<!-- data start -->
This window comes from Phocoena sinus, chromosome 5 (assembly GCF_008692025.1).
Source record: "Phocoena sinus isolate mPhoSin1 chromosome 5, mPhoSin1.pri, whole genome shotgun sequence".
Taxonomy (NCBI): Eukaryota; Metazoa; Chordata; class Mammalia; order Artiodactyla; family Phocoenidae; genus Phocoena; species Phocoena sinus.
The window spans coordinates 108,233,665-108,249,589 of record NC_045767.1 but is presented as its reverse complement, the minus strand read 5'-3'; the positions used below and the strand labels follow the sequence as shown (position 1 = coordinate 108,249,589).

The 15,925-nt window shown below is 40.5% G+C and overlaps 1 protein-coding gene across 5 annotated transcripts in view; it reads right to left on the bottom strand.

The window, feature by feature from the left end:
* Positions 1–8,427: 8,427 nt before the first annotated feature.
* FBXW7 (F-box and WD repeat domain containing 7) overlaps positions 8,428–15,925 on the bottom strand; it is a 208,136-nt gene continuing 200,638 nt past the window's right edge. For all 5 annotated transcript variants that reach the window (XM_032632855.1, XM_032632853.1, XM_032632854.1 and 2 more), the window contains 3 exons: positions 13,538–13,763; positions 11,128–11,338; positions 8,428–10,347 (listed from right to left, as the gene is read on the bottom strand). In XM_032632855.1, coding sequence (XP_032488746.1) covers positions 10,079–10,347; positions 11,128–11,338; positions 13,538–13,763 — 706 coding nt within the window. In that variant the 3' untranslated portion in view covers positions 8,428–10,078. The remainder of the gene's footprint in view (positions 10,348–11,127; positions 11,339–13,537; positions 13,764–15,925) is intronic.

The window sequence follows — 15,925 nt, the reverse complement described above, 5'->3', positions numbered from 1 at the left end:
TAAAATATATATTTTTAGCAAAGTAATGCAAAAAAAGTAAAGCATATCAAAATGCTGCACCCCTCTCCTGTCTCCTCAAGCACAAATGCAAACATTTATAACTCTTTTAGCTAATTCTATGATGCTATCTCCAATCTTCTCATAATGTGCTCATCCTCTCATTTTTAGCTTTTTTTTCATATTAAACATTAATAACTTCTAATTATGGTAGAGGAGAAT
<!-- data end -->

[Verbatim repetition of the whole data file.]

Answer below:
This window comes from Phocoena sinus, chromosome 5 (assembly GCF_008692025.1).
Source record: "Phocoena sinus isolate mPhoSin1 chromosome 5, mPhoSin1.pri, whole genome shotgun sequence".
Taxonomy (NCBI): Eukaryota; Metazoa; Chordata; class Mammalia; order Artiodactyla; family Phocoenidae; genus Phocoena; species Phocoena sinus.
The window spans coordinates 108,233,665-108,249,589 of record NC_045767.1 but is presented as its reverse complement, the minus strand read 5'-3'; the positions used below and the strand labels follow the sequence as shown (position 1 = coordinate 108,249,589).

The 15,925-nt window shown below is 40.5% G+C and overlaps 1 protein-coding gene across 5 annotated transcripts in view; it reads right to left on the bottom strand.

The window, feature by feature from the left end:
* Positions 1–8,427: 8,427 nt before the first annotated feature.
* FBXW7 (F-box and WD repeat domain containing 7) overlaps positions 8,428–15,925 on the bottom strand; it is a 208,136-nt gene continuing 200,638 nt past the window's right edge. For all 5 annotated transcript variants that reach the window (XM_032632855.1, XM_032632853.1, XM_032632854.1 and 2 more), the window contains 3 exons: positions 13,538–13,763; positions 11,128–11,338; positions 8,428–10,347 (listed from right to left, as the gene is read on the bottom strand). In XM_032632855.1, coding sequence (XP_032488746.1) covers positions 10,079–10,347; positions 11,128–11,338; positions 13,538–13,763 — 706 coding nt within the window. In that variant the 3' untranslated portion in view covers positions 8,428–10,078. The remainder of the gene's footprint in view (positions 10,348–11,127; positions 11,339–13,537; positions 13,764–15,925) is intronic.

The window sequence follows — 15,925 nt, the reverse complement described above, 5'->3', positions numbered from 1 at the left end:
TAAAATATATATTTTTAGCAAAGTAATGCAAAAAAAGTAAAGCATATCAAAATGCTGCACCCCTCTCCTGTCTCCTCAAGCACAAATGCAAACATTTATAACTCTTTTAGCTAATTCTATGATGCTATCTCCAATCTTCTCATAATGTGCTCATCCTCTCATTTTTAGCTTTTTTTTCATATTAAACATTAATAACTTCTAATTATGGTAGAGGAGAAT